Fear of jetlag putting you off travel? Try one of these destinations worth staying wide awake for, writes Sarah Marshall.
1. New York
Switched on after sunset, when buildings become a polka dot of lights, this restless city roars through the night. Climb the Empire State Building at 1am for a cinematic skyline that's larger than celluloid life or slide into a booth at a 24-hour diner. Usher in dawn with a free ride on the Staten Island Ferry, greeting Lady Liberty as millions of immigrants did decades ago.
Quirky by day, even quirkier at night — Japanese idiosyncrasies are played out after dark. In Akihabara, gamers make a dusk-to-dawn date with Super Mario in action-packed arcades, while grills in Shinjuku's lantern-lit alleyway izakayas roast meats until the last raucous patron agrees to go home. Head to Shibuya for nocturnal retail therapy and a chance to see its famous pedestrian crossing bathed in neon lights.
Overcrowding can dampen the magic of Italy's floating treasure, but once tourists are tucked up in bed a different atmosphere takes shape. Like a starry sky, St Mark's mosaic facade sparkles golden, and in the absence of noisy distractions it's a beauty to behold. A labyrinth of calles and empty bridges allows imaginations to run wild through Renaissance times, while a taste of late-night modern living can be found in the cicchetti bars spilling from Cannaregio.
Inside windowless salons lit only by lamps, it's easy to lose track of hours, months and years. Some institutions in the Portuguese capital have resisted change, serving drinks in art nouveau surroundings until at least 3am. Bars in Bairro Alto overflow to become a street party in the early hours.
Meals, music and parties are available any hour of the day. People-watch at techno giant Berghain and canal-side chill-out Club der Visionaere; sink into a sofa in one of the squat-style bars lining Kreuzberg and Neukolln. For the best views, climb the Reichstag or Fernsehturm until midnight.
This island state satisfies appetites with midnight snacks. Chomp Chomp Food Centre keep woks fired up until late; or combine dining with souvenir shopping in Bugis Street Market, open until 11pm.
Sometimes there's too much going on after dark, making sleep feel like a waste of time. When night finally falls in this Norwegian city above the Arctic Circle, it creates a backdrop for one of nature's greatest displays. Drive into surrounding forests on a mission to hunt for the aurora borealis or climb along mountain ridges for even clearer views. In summer, days are endless when the sun shines for 24 hours.
Whether it's the surf rolling on to Sydney's beaches or reflections of skyscrapers in the calmharbour, water takes on a different quality when the moon glows. But it's in the pre-dawn hours that this city really shines. Strap into a harness and climb the Harbour Bridge at 4.30am; or head down to Bondi Beach and watch surfers.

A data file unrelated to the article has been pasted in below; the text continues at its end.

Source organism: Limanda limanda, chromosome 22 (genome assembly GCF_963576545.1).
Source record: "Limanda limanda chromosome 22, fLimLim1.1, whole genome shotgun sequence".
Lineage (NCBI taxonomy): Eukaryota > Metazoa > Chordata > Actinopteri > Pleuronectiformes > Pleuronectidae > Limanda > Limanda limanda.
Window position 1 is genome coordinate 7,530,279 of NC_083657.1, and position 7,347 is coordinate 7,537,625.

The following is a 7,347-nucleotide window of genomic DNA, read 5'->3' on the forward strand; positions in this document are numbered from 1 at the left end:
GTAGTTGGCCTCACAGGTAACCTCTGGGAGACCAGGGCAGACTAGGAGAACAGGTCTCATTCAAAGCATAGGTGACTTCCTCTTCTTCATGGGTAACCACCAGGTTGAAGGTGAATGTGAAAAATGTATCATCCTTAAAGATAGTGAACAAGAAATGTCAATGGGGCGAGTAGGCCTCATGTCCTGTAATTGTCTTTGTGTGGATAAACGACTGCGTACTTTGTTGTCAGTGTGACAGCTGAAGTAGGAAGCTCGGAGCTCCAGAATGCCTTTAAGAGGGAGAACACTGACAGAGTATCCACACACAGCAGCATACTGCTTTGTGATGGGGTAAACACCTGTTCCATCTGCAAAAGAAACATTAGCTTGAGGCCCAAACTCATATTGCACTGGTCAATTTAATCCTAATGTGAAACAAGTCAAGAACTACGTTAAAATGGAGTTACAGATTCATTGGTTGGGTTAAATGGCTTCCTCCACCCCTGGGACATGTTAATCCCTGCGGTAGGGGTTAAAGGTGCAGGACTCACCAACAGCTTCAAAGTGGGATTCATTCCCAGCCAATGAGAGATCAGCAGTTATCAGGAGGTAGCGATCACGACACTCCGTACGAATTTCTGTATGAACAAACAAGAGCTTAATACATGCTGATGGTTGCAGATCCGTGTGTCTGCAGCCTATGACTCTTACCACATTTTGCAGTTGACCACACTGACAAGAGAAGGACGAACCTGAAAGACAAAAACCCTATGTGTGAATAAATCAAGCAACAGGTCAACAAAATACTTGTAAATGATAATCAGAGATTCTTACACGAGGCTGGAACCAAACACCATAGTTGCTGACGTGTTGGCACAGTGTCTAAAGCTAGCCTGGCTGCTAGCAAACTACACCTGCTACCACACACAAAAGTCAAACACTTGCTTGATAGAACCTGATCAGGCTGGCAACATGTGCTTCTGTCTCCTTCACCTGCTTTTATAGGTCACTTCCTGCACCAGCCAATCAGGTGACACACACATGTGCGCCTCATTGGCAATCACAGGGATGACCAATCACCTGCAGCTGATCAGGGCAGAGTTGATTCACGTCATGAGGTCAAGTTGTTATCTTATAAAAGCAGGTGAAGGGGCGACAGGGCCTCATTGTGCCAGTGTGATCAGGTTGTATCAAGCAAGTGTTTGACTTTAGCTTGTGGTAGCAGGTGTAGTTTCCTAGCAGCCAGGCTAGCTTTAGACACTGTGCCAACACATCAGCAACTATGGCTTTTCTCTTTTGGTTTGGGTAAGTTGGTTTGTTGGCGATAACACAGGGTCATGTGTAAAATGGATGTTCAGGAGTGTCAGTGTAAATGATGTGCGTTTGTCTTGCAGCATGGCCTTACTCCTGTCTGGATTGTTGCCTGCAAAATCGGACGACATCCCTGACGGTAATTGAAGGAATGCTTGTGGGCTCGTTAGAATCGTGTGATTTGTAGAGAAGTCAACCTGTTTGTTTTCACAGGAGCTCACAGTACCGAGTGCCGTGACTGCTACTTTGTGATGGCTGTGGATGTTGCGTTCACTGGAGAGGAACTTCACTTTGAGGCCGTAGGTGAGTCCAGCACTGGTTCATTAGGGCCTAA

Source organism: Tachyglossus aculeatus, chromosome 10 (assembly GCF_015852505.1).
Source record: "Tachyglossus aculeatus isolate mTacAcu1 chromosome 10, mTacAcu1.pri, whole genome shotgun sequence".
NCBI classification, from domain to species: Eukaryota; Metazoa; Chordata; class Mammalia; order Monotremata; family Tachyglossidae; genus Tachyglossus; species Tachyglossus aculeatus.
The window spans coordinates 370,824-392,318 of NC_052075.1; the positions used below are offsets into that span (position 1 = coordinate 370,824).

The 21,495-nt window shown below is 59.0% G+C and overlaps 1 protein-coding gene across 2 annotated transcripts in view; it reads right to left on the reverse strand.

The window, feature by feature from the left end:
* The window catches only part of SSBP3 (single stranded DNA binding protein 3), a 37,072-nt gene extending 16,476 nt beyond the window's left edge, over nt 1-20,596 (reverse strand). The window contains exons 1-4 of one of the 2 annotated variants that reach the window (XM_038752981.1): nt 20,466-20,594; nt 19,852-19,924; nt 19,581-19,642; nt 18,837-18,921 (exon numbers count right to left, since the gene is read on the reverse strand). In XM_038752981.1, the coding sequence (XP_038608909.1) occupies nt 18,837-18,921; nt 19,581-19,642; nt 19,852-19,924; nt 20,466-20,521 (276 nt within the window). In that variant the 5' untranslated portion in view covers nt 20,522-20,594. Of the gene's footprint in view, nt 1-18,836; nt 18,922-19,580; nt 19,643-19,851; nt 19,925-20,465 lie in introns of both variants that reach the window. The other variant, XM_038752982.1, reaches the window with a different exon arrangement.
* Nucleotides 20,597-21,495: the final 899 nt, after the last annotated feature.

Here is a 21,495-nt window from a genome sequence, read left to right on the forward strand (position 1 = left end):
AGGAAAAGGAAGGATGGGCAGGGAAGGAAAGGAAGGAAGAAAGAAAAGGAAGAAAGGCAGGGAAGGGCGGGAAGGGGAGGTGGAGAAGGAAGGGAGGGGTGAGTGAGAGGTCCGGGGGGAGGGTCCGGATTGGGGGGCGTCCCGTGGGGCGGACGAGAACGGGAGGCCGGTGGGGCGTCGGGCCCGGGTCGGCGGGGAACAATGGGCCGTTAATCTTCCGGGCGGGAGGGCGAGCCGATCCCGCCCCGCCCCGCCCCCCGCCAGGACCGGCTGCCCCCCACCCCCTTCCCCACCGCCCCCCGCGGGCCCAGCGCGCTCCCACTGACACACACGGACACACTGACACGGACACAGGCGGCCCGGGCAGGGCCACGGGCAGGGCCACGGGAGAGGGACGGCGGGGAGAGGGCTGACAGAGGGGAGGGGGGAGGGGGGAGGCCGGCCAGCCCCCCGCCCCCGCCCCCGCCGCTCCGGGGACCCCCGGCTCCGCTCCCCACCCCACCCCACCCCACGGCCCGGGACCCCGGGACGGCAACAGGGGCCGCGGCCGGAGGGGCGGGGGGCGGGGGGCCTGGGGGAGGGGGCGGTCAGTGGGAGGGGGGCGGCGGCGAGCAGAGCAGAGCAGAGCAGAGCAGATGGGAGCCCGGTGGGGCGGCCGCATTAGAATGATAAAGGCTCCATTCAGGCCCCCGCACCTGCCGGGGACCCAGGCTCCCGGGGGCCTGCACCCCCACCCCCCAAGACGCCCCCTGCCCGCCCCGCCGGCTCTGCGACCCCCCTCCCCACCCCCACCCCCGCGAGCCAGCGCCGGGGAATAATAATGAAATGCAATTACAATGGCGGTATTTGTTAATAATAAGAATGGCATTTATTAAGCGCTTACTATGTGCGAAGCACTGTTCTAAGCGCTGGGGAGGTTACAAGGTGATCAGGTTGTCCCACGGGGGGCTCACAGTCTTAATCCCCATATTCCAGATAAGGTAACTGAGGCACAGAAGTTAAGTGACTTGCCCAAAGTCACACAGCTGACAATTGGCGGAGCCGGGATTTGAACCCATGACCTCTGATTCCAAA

The Medina never sleeps. Metal and glass lanterns cascade a kaleidoscope of lights and cloaked Berbers waft like ghosts along medieval stone tunnels. In Jemaa el-Fnaa, smoke coils from grills until 1am, scenting the air with paprika and cumin as storytellers entertain crowds. Stay up until 5am, when a call to prayer echoes from minarets and trays of mint tea warm up the day.
10. Buenos Aires
With restaurant kitchens sizzling steaks until the early hours there's no rush to eat meals, and sipping malbec in queues on street corners is all part of the fun. Digest enormous dinners by flitting between speakeasy bars in Palermo and slip into an all-night milonga at Salon Canning.
The science of sleep
Some people only need five hours to feel their best the next day, while others need nearer 10. Some people are morning people or "larks" who find it easy to rise and shine, whereas others, the so-called "owls" struggle in the morning and are at their best in the evening. Essentially for a good night's sleep, you need two things: (1) to sleep in darkness during the biological night and (2) to foster a feeling of safety and security.
These two things are interlinked. Human nocturnal vision is poor, so we have to find somewhere safe to sleep. It also means we have to rely on our other senses, particularly hearing, in order to remain vigilant to threats in the environment. It is these two factors that cause our sleep to be disturbed when we travel.
This is of course most obviously seen when we experience jet lag, when we are trying to sleep counter to the timing of our circadian rhythm. But it can also be seen in what we call the "first night effect", the difficulty adjusting to the sounds associated with sleeping in a new place. The brain is forced to remain vigilant in case these new sounds represent danger.
The best way to combat jet lag is fairly simple: if it is light stay awake; if it is dark go to sleep.
● Dr Neil Stanley is the author of How to Sleep Well.